Does SDP have any plans to rebrand itself beyond Chee Soon Juan?
We have tried. I don’t think Soon Juan was present at any of the launches for the policy papers. We’ve been pushing the personal Facebook pages [of other SDP members]. We’ve been doing stuff like that.
But nobody bothers to report them: the mainstream media, especially, has a one-track mind.
Is this a symptom of the control the government has over the media in Singapore?
Definitely. You see, the media is familiar with Chee Soon Juan. They know when to drag out the smears, dredge out things that happened 30 years ago. It’s an easy approach for them if they can just do that. That’s unfortunately the way this thing works.
We think the NPPA (Newspapers and Printing Presses Act) should be repealed. The reality is, we think that Singaporeans are pretty mature. Even during the POFMA debate it was quite clear that if something is obviously false, it doesn’t have legs.
Even the CSIs [“Crime Scene Investigation”; internet terminology for digging up the background of an individual] that are being done right now for some of the candidates. Stuff that is real gets through; stuff that is not true gets shut down.
The main reason is that the focus of this election is economic. This is not an ordinary election. It’s being held in the middle of a pandemic. We want to have a razor-sharp focus.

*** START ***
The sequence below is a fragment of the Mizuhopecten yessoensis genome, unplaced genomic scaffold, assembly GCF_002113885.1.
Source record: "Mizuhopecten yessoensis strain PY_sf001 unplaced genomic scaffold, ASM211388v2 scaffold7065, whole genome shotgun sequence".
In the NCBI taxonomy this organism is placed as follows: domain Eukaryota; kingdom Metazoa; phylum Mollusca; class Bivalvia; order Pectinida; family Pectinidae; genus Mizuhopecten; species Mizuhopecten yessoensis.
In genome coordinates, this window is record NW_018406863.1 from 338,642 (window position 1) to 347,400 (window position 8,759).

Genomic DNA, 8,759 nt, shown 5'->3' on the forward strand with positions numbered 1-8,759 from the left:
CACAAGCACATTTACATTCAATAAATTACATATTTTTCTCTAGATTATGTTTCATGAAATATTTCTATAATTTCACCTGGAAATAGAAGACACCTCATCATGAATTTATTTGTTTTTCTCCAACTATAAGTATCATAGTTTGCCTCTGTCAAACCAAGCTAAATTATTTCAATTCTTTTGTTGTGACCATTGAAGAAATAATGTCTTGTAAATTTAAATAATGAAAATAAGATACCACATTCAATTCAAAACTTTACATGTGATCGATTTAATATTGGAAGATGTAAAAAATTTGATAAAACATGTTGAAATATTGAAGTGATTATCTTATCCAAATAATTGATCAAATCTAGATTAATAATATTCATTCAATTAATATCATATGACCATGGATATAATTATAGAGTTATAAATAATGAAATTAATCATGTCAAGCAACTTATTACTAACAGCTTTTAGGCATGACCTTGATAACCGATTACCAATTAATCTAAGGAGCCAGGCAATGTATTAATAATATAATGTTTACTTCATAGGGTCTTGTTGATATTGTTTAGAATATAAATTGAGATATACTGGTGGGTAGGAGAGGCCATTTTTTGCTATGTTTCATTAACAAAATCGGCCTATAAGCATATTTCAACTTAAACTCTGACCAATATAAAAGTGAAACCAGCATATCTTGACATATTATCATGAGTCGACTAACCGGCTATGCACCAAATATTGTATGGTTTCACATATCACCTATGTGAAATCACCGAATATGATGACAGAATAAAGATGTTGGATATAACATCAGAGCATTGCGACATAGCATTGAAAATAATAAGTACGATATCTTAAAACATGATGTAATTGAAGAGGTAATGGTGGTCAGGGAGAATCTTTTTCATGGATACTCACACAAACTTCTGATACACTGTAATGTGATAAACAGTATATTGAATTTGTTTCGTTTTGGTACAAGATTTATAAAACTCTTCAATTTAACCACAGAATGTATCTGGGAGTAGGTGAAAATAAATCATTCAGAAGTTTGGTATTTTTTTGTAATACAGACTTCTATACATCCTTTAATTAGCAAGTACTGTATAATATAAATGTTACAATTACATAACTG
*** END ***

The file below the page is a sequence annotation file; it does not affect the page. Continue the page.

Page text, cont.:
It’s not that other issues are less important. Singapore politics are such that the PAP will pick on some really tiny thing and blow it up and make you lose your perspective. They love to divide and rule.
That said, the SDP has been very consistent in its stand on social justice issues and we are not going to change. The reality is, we need to address the super pressing issues first. And then one by one … We promise we will deal with the social issues as they come along the way.
Can I understand from what you said that SDP is for the repealing of 377A and equality of LGBTQ people in Singapore?
Again, we don’t want to go into this, because it’s going to get picked up and … our [LGBTQ] friends are just going to be used as a political football. I don’t think’s fair to anyone, least of all people who are affected by the legislation.
Right now our focus is on the 4Y1N. And, like I said, the SDP has been a consistent party and we will deal with every issue as they come.
What do you mean when you say that the “PAP loves to divide and rule”?